Timescales of Quart Crystallization and the Longevity of the Bishop Giant Magma Body

Super eruptions violently transfer huge amounts (100 s–1000 s km3) of magma to the surface in a matter of days and testify to the existence of giant pools of magma at depth. The longevity of these giant magma bodies is of significant scientific and societal interest. Radiometric data on whole rocks, glasses, feldspar and zircon crystals have been used to suggest that the Bishop Tuff giant magma body, which erupted ~760,000 years ago and created the Long Valley caldera (California), was long-lived (>100,000 years) and evolved rather slowly. In this work, we present four lines of evidence to constrain the timescales of crystallization of the Bishop magma body: (1) quartz residence times based on diffusional relaxation of Ti profiles, (2) quartz residence times based on the kinetics of faceting of melt inclusions, (3) quartz and feldspar crystallization times derived using quartz+feldspar crystal size distributions, and (4) timescales of cooling and crystallization based on thermodynamic and heat flow modeling. All of our estimates suggest quartz crystallization on timescales of <10,000 years, more typically within 500–3,000 years before eruption. We conclude that large-volume, crystal-poor magma bodies are ephemeral features that, once established, evolve on millennial timescales. We also suggest that zircon crystals, rather than recording the timescales of crystallization of a large pool of crystal-poor magma, record the extended periods of time necessary for maturation of the crust and establishment of these giant magma bodies.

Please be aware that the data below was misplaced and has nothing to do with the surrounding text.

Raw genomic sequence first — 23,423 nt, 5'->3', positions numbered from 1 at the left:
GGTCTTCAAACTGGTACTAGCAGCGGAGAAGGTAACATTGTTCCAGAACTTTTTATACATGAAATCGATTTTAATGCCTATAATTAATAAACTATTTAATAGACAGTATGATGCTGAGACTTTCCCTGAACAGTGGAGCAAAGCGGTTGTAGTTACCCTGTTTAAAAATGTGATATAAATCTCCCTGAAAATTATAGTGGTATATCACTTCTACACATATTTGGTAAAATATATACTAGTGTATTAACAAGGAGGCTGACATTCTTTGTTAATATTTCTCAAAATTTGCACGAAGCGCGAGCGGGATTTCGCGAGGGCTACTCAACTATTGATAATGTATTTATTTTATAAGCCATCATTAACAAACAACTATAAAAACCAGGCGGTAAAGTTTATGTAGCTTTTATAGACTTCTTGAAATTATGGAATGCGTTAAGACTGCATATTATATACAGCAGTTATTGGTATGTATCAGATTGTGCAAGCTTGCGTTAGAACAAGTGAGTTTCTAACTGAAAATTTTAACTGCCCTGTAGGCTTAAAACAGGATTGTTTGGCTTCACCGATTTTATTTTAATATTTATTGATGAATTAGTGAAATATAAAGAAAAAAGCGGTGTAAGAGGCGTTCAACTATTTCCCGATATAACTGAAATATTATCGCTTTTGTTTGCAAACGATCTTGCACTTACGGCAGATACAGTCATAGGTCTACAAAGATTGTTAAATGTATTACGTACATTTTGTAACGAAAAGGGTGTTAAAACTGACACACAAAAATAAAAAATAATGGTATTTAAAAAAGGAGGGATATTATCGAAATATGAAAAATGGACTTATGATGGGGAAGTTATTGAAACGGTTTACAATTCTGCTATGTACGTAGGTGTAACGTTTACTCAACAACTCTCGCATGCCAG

Diffusional relaxation of Ti in quartz. CL image detailing core-rim zoning of a large quartz crystal; image of whole crystal shown in inset. White line corresponds to the location of CL traverse displayed in the bottom, with contacts between different zones indicated in black. Residence times in years and derived growth rates indicated by numbers on top of arrows. Notice that innermost contact has residence time close to 3,000 years. Calculated growth rates for two interior zones are close to 10−14 m/s, while growth rate for rim is ~10−13 m/s.

G.A.R. Gualda, A.S. Pamukcu, M.S. Ghiorso, A.T. Anderson Jr, S.R. Sutton, M.L. Rivers, 2012, “Timescales of Quartz Crystallization and the Longevity of the Bishop Giant Magma Body”. PLoS ONE 7(5): e37492. doi:10.1371/journal.pone.0037492